Does Mobile Mammography Increase Screening in Older Women?

Institution: University of California, Los Angeles
Investigator(s): David Reuben, M.D. - Roshan Bastani, Ph.D. - Roshan Bastani, Ph.D. -
Award Cycle: 1998 (Cycle IV) Grant #: 4EB-6100 Award: $520,640
Award Type: TRC Full Research Award
Research Priorities
Detection, Prognosis and Treatment>Imaging, Biomarkers, and Molecular Pathology: improving detection and diagnosis

This is a collaboration with: 4EB-6101 -

Initial Award Abstract (1998)
Despite the consensus that older women should receive screening mammography, screening rates remain suboptimal. Although mobile mammography has the potential of increasing mammography rates in older women, its effectiveness in this population is essentially untested. We have designed a randomized clinical trial to determine the additional benefit of offering on-site screening mammography in addition to a health education intervention to low-income, ethnically diverse, urban-dwelling older women.

This study will recruit low-income, ethnically diverse, urban-dwelling, elderly women to participate in the study by holding Senior Women's Health Days at senior meal sites and other sites where older persons congregate. At all sites, participants will receive a health education intervention designed to increase mammography. At a randomly selected 50% sample of sites, participants will be offered on-site mammography using a mobile unit. We will then conduct follow-up interviews to determine the use of mammography services in both groups. The research will address both the effectiveness and the cost-effectiveness of patient education alone compared to patient education plus on-site mammography provided by a mobile van. The research involves a unique partnership between a university (UCLA), a private research entity (Rand Corporation), and two community organizations (the City and County of Los Angeles Area Agencies on Aging) and brings together expertise in clinical, social-behavioral, and health care economics research.

The interventions that are developed and tested in this study can be readily incorporated into at-risk Medicare health plans or other large health care organizations to facilitate earlier detection of breast cancer. The study's outcomes should also influence public policy regarding support of mobile mammography and health education efforts and will provide important information for communities and health care organizations as they plan to optimize breast cancer screening for older women.


Final Report (2002)
Despite consensus that older women should receive screening mammography, screening rates remain suboptimal. Mobile mammography has the potential of increasing mammography rates in older women; however, its effectiveness in this population is essentially untested.

We conducted a randomized clinical trial to determine the additional benefit of offering on-site screening mammography beyond a health education intervention for low-income, ethnically diverse, urban-dwelling older women.

Screening for the study was conducted at 60 community sites where older persons gather. A total of 683 women aged 60-84 years met the eligibility criteria for the study and 74% (n=499) of these participated in the study. Of these 252 were randomly assigned to the combined health education and mobile mammography group and 247 were assigned to the health education only group. Three months following the intervention, we determined whether a mammogram had been performed since study enrollment on 93% (n=463) of participants.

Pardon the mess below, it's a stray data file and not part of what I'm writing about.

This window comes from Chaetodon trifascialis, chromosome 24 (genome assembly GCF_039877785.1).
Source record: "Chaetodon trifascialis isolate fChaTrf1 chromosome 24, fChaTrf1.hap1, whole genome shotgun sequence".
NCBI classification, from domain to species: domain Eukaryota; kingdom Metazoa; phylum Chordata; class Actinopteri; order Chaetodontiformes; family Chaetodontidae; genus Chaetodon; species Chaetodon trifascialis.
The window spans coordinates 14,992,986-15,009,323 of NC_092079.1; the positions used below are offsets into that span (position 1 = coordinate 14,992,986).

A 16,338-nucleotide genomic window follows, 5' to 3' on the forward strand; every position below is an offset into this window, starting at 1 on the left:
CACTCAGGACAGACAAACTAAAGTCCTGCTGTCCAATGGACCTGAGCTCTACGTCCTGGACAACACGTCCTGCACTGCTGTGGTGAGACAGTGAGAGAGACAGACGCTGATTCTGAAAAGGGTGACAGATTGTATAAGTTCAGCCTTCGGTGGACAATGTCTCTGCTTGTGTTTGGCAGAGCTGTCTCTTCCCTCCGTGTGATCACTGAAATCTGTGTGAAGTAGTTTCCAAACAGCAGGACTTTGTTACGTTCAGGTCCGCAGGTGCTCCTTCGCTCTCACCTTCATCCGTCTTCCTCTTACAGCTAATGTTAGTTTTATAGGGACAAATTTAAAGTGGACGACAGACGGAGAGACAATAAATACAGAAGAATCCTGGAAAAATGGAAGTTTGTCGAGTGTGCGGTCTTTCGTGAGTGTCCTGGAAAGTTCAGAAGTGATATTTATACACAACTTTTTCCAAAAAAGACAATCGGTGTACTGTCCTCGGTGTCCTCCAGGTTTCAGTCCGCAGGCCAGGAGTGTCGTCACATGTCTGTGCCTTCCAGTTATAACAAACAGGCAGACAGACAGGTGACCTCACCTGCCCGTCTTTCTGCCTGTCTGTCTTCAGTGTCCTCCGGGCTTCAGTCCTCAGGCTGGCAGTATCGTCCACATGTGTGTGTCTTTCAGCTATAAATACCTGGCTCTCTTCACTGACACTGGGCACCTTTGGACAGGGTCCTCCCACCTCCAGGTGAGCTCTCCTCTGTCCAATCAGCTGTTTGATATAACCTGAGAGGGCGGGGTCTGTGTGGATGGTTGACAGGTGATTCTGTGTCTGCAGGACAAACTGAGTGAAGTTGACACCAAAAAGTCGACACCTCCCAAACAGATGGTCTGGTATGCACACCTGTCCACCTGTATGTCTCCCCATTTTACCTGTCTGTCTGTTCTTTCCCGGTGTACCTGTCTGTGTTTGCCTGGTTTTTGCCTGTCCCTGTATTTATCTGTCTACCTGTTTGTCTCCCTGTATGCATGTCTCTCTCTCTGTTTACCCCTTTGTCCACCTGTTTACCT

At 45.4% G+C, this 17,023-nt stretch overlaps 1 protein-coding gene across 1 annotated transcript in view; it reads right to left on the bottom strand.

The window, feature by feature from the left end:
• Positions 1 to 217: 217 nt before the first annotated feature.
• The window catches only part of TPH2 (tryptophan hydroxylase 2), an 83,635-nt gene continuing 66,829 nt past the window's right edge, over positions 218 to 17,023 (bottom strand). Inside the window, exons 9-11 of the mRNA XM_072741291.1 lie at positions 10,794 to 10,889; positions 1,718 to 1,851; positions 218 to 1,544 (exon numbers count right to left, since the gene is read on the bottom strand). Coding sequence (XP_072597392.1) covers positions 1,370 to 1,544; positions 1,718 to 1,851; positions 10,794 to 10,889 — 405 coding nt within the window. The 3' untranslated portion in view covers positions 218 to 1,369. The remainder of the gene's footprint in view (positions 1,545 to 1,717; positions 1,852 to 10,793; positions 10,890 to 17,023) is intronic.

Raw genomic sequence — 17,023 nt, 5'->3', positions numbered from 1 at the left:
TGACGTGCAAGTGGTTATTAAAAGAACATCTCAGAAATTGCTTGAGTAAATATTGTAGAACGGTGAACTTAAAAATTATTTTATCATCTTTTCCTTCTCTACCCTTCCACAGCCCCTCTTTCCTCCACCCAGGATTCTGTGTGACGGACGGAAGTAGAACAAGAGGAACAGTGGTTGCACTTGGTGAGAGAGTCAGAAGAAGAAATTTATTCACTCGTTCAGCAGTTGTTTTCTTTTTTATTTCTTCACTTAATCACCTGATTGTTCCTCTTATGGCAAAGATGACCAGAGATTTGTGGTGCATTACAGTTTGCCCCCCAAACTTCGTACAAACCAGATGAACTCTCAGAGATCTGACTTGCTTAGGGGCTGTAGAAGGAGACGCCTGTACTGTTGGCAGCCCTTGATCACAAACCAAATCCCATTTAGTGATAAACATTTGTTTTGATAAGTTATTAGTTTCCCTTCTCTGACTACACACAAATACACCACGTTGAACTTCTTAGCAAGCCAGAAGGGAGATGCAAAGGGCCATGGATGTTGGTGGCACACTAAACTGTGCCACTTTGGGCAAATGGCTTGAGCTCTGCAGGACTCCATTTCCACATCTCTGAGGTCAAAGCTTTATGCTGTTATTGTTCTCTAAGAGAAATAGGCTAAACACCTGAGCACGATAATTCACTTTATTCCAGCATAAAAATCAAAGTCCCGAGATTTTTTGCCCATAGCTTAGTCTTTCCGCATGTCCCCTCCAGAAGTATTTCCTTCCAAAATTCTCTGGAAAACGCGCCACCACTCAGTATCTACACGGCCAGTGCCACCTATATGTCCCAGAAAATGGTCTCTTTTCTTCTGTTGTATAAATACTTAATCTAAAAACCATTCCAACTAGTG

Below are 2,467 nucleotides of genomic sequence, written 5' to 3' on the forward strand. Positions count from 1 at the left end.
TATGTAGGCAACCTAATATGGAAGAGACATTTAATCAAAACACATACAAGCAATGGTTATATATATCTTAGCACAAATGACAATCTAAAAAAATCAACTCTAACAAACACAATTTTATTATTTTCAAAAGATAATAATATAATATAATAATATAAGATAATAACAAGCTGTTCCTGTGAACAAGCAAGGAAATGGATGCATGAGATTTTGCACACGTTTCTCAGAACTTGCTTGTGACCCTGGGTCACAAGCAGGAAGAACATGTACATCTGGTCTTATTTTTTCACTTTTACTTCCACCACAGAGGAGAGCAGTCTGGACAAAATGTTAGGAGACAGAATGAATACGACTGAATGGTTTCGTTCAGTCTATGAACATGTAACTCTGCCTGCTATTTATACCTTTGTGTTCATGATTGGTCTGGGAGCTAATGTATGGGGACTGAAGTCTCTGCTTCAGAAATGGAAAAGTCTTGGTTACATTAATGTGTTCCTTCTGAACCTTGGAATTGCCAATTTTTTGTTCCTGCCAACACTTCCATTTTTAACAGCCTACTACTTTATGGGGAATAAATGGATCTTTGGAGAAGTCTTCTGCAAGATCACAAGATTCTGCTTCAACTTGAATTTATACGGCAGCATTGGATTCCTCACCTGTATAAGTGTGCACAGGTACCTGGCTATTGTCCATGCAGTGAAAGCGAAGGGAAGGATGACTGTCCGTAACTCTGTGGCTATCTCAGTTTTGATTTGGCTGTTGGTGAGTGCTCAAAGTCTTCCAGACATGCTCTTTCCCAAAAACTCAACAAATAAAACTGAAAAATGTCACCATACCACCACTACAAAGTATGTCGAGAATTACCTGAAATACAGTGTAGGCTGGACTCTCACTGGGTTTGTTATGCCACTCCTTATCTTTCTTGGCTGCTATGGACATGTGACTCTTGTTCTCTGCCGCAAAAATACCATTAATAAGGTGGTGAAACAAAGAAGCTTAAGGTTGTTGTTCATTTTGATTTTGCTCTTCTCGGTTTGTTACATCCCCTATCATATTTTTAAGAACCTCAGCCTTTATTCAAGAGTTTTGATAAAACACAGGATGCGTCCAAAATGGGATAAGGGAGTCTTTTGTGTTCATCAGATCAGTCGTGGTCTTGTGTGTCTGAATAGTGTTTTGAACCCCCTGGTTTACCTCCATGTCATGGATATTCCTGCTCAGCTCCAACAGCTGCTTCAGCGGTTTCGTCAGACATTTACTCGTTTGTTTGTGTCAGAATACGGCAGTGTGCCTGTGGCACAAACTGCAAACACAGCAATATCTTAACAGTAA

Our results indicate that the availability of the on-site mammography resulted in higher rates of mammography among these older women (55% versus 40%, p=0.001) compared to those who received only health education. Of particular interest, on-site mammography availability appeared to be especially effective compared to education only in Latina American women (56% versus 30%, p=0.020) and Asian-Pacific Islander women (70% versus 35%, p=0.015), the latter two achieving statistical significance results. Of the 129 mammograms reported by women who had access to on-site mammography, 120 (93%) were administered on-site.

To date, these results have been presented at several conferences and our manuscript, "What is the Additional Benefit of Mobile Mammography beyond Health-education Outreach for Older Community-based Women? A Randomized Clinical Trial" has been accepted for publication by the American Journal of Roentgenology.

Current analyses are focused on the cost-effectiveness of mobile mammography in this population (e.g., the number that would need to be screened at each site to make it cost-effective) and a draft of the manuscript is in preparation. A second manuscript in preparation examining baseline surveys to determine characteristics that distinguish women who were due for mammography (last mammogram 1-2 years ago) versus those who were long overdue or had never received a mammogram. An additional planned manuscript will examine predictors of receipt of mammography during the program including changes in knowledge and attitudes as a result of the intervention.

These findings will provide further support for mobile mammography as a means of increasing adherence with this important preventive service and may be a particularly effective strategy for populations who have historically low screening rates.

A randomized clinical trial to assess the benefit of offering on-site mobile mammography in addition to health education for older women
Periodical:American Journal of Roentgenology
Index Medicus: Am J Roentgenol
Authors: Reuben DB, Bassett LW, Hirsch SH, Jackson CA, Bastani R
Yr: 2002 Vol: 179 Nbr: 6 Abs: Pg:1509-14